Gambling Bills Pass Alabama House

The Alabama House passed two gambling bills. One is a constitutional amendment allowing casino gambling, lottery and sports betting. It would require a voter referendum in November. The other details casino and lottery operations. The bills now go to the Senate.

Gambling Bills Pass Alabama House

The Alabama House of Representatives recently approved two gambling bills. Lawmakers voted 70-32 to approve HB 151, a constitutional amendment that would legalize casino gambling, a lottery, sports betting, bingo and raffles; if it’s passed by the Senate, a voter referendum would be held in November. Enabling legislation, HB 152, detailing how a lottery and casinos would operate, passed 67-31.

Both bills now will go to the Senate. Lawmakers haven’t passed a lottery bill since 1999, which voters rejected.

After the votes, House Speaker Nathaniel Ledbetter said, “It’s been 25 years since the people of Alabama have been able to give their voice. Today I think the members worked together and represented their districts to give the people a voice.”

According to, the sponsor of the legislation, state Rep. Chris Blackshear, said, “The last time the citizens in Alabama got to vote on any type of gaming in this state we were all worried about what would happen at the stroke of midnight in the year 2000, that Y2K was going to send us back to the stone age.

“I think personally, it’s a great day for the state of Alabama and finally, at least from the House perspective, we heard you loud and clear from the polling and we’re giving the citizens a right to decide what they want in this state when it relates to gaming.”

The proposal taxes gaming revenue at 24 percent and sports betting at 17 percent. According to the fiscal note prepared by the Legislative Services Agency, casinos could generate up to $492 million in annual net revenue, a lottery could produce up to $379 million and sports betting at casinos or online could bring in a total of up to $41 million.

The legislation would create the Alabama Gaming Commission with its own law-enforcement division. It would authorize up to seven casino licenses: Six would be located in Birmingham, Mobile County, Macon County, Greene County, Lowndes County and Houston County.

The seventh casino would be operated by the Poarch Band of Creek Indians in northeast Alabama, if the tribe and the state can negotiate a gaming compact.

According to legislative forecasts, the estimated annual revenue from a gaming compact with the Poarch Band of Creek Indians would be $300 million. The tribe currently operates casinos in Atmore, Wetumpka and Montgomery.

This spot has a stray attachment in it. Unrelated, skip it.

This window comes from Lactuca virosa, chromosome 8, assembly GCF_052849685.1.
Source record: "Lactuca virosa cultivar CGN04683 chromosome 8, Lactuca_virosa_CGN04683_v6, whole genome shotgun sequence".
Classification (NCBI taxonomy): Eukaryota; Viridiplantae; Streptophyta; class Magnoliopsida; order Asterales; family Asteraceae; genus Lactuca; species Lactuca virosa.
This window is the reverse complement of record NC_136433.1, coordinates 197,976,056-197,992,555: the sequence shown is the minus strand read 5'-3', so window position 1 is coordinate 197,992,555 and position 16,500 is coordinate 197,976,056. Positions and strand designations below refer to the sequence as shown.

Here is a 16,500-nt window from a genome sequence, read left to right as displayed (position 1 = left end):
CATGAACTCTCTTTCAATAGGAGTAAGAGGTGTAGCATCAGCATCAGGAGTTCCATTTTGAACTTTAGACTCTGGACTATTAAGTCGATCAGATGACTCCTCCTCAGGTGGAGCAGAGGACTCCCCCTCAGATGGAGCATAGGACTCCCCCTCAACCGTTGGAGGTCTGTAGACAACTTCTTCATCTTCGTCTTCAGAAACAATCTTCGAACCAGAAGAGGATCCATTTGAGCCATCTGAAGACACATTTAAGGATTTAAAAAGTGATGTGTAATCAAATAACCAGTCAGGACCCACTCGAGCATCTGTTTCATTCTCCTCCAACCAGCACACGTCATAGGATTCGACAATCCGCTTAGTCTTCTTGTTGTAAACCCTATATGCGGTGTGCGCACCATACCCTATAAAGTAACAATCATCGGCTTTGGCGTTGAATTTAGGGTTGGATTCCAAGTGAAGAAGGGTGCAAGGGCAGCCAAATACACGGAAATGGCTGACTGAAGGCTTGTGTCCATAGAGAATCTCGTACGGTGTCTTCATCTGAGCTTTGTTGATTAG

Each new casino would require approval from its local government, either by a resolution passed by a city council or county commission or through a voter referendum.

HB152 also would establish the Alabama Lottery Corporation to run the state lottery, mini lotteries and instant and scratch-off games. In addition, the corporation would establish a statewide network of lottery retailers. Players must be 18 years or older to buy tickets. Blackshear also noted the legislation includes a provision allowing sports venues that attract 60,000 or more attendees to get a 3-day, temporary license in order to offer wagering during an event.

Lottery revenue would go to education plus establishing problem gaming treatment and services. The first $300 million of casino and sports betting revenue would go to the General Fund Budget Reserve, then 95 percent would go to the Gaming Trust Fund for Alabama Gaming Commission expenses.

After the vote, Governor Kay Ivey issued a statement: “I have long said the people of Alabama deserve to have another say on gaming, and today’s passage of HB151 and HB152 in the House is an important step forward and very significant, as this has not been accomplished by the House in years. The proposal passed by the House will clean up and crack down on the rampant illegal gambling and will give Alabamians the opportunity to have their say on regulated, limited forms of gaming.

“This is a tough, complex issue, and I commend Rep. Chris Blackshear, Rep. Andy Whitt and House Speaker Nathaniel Ledbetter for their leadership. I also commend each House member who voted today to limit, regulate and tax gaming and lottery activities in Alabama. I will remain engaged as this legislation moves to the Senate. In their current form, these bills will continue to have my support.”

The Poarch Band of Creek Indians, however, has expressed concerns about the proposed legislation. In a statement to ABC 33/40 television, PCI Tribal Council Vice Chair Robbie McGhee said, “While we remain hopeful that lawmakers will pass legislation that harnesses the full power of gaming for the benefit of all Alabamians, we cannot support this legislation in its current form. The current legislation stymies our ability to operate competitive gaming enterprises based on our proven business model.”

McGhee continued, “We respect Governor Ivey and leaders in the House and Senate working on a plan to give the people of Alabama the right to vote on this issue. Which is why we should all work together to ensure the best solution is presented for Alabama businesses and is brought to Alabamians for consideration. We remain committed to continuing to work with members of the House and Senate as this process continues to move forward.”

McGhee also said the legislation offers no assurance a compact would be approved, no specific timeline for compact negotiation and no special consideration for Alabama-based businesses applying for a license.